WASHINGTON, DC – June 19, 2014 – Equine influenza viruses from the early 2000s can easily infect the respiratory tracts of dogs, while those from the 1960s are only barely able to, according to research published ahead of print in the Journal of Virology. The research also suggests that canine and human influenza viruses can mix, and generate new influenza viruses.
WASHINGTON, DC – June 17, 2014 – Fecal microbiota transplantation --- the process of delivering stool bacteria from a healthy donor to a patient suffering from intestinal infection with the bacterium Clostridium difficile --- works by restoring healthy bacteria and functioning to the recipient’s gut, according to a study published this week in mBio®, the online open-access journal of the American Society for Microbiology.
WASHINGTON, DC – June 10, 2014 - Scientists believe they have an explanation for the axiom that stress, emotional shock, or overexertion may trigger heart attacks in vulnerable people. Hormones released during these events appear to cause bacterial biofilms on arterial walls to disperse, allowing plaque deposits to rupture into the bloodstream, according to research published in published today in mBio®, the online open-access journal of the American Society for Microbiology.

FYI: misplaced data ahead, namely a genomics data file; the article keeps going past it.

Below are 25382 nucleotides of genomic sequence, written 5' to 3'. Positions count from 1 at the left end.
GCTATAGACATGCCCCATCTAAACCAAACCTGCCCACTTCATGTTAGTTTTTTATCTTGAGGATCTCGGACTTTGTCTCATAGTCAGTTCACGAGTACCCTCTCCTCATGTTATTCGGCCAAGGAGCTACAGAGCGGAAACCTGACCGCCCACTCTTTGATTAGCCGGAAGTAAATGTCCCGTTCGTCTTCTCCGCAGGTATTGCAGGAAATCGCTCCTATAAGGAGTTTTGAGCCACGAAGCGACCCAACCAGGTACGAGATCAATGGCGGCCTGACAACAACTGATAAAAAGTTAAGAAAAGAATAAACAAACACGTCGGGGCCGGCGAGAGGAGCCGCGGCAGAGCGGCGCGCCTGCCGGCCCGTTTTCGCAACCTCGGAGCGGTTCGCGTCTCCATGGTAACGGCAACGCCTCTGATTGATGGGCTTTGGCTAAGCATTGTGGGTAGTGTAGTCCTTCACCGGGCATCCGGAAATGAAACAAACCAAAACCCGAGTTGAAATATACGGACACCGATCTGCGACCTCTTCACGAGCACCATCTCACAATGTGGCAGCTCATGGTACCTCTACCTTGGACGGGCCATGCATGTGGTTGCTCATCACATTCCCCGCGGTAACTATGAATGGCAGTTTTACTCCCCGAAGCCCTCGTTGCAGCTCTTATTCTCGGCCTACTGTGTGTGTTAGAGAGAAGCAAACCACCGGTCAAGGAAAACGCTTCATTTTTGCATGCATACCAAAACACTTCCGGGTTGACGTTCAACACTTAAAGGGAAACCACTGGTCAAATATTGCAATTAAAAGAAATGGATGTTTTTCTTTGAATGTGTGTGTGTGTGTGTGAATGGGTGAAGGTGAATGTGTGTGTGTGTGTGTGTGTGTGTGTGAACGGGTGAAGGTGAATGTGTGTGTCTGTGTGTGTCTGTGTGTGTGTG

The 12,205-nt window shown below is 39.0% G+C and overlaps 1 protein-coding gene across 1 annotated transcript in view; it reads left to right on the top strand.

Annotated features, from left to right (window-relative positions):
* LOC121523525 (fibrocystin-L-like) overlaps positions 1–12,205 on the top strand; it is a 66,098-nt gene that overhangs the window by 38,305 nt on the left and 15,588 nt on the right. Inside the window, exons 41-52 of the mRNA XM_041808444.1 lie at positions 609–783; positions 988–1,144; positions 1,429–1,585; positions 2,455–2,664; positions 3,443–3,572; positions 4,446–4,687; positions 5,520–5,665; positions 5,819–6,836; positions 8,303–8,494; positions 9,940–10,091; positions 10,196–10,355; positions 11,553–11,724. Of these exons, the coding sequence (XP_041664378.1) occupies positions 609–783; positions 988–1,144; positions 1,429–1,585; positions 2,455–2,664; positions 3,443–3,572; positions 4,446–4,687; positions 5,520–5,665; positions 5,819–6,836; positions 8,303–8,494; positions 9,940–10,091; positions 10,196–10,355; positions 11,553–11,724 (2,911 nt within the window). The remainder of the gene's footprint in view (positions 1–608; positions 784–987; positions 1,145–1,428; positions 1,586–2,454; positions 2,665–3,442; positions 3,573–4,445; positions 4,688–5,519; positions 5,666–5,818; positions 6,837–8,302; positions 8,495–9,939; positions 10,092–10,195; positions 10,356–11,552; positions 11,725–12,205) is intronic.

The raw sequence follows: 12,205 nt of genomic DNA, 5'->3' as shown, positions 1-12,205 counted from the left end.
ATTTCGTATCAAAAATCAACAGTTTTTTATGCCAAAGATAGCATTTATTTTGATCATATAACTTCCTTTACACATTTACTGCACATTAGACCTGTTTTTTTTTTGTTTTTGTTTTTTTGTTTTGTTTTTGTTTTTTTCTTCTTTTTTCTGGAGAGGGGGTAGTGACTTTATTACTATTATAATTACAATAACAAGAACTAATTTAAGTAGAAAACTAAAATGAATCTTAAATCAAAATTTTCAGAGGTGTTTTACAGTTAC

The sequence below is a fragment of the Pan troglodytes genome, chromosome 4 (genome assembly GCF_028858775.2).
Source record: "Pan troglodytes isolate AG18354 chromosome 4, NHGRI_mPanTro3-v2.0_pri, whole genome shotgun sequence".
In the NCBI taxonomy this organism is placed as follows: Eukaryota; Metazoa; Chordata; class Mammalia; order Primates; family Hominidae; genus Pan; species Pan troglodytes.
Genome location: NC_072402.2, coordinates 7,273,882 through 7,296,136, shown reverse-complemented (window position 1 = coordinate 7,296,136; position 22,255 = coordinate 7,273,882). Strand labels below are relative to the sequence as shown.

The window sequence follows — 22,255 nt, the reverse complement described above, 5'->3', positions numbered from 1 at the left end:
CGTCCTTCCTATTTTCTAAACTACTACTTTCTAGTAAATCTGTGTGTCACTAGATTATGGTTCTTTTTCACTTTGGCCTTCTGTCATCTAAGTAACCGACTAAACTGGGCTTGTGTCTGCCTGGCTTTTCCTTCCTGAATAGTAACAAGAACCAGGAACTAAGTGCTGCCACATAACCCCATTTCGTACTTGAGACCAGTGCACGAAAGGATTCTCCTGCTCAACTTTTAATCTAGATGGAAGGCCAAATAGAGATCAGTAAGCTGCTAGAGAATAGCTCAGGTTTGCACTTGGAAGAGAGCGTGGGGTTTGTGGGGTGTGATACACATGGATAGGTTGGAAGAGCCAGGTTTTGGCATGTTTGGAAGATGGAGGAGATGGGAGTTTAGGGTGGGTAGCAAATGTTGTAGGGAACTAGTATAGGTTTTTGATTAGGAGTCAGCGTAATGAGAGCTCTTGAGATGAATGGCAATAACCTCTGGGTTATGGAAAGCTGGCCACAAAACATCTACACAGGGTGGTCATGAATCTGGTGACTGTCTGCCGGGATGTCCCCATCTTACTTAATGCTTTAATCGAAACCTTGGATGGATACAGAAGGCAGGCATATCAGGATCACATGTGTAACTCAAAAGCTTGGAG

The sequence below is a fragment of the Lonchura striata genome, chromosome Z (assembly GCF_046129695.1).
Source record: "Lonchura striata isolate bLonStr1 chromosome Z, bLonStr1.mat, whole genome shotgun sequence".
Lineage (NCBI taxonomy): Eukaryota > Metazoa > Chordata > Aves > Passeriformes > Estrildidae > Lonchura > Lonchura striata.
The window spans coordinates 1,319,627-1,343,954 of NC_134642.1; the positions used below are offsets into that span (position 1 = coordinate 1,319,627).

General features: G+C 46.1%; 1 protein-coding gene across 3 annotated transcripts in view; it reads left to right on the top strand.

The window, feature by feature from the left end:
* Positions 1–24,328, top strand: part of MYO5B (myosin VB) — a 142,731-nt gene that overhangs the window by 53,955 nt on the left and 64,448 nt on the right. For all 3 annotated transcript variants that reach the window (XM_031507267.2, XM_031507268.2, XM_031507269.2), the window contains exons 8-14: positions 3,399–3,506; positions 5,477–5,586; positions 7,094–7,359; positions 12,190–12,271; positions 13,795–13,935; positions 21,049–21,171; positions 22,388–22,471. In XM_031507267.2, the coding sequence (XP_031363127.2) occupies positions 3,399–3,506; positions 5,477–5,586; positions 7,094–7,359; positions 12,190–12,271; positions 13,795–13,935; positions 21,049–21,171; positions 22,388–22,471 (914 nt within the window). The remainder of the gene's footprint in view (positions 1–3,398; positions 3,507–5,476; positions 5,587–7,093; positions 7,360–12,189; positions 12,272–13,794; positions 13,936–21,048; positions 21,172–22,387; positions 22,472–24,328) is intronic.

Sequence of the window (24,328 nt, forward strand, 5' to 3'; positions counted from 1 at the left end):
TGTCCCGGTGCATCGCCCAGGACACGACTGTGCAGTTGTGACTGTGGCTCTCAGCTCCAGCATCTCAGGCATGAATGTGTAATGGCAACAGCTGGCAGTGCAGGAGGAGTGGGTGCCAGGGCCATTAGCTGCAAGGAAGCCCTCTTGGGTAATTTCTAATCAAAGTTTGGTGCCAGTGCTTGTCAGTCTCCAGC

- 2014 scientists believe they have an explanation for the axiom that stress
- according to research published in published today in mbio®
- allowing plaque deposits to rupture into the bloodstream
- dc – june 10
- emotional shock
- or overexertion may trigger heart attacks in vulnerable people. hormones released during these events appear to cause bacterial biofilms on arterial walls to disperse
- the online open access journal of the american society for microbiology.
WASHINGTON, DC – June 12, 2014 – Researchers from Case Western Reserve University in Cleveland have discovered that populating the gastrointestinal (GI) tracts of mice with Bacteroides species producing a specific enzyme helps protect the good commensal bacteria from the harmful effects of antibiotics. Their research is published ahead of print in Antimicrobial Agents and Chemotherapy.
WASHINGTON, DC – June 10, 2014 – Good chocolate is among the world’s most beloved foods, which is why scientists are seeking to improve the product, and enhance the world’s pleasure. A team of researchers from Germany and Switzerland—the heartland of fine chocolate—have embarked upon a quest to better understand natural cocoa fermentation and have published findings ahead of print in the journal Applied and Environmental Microbiology.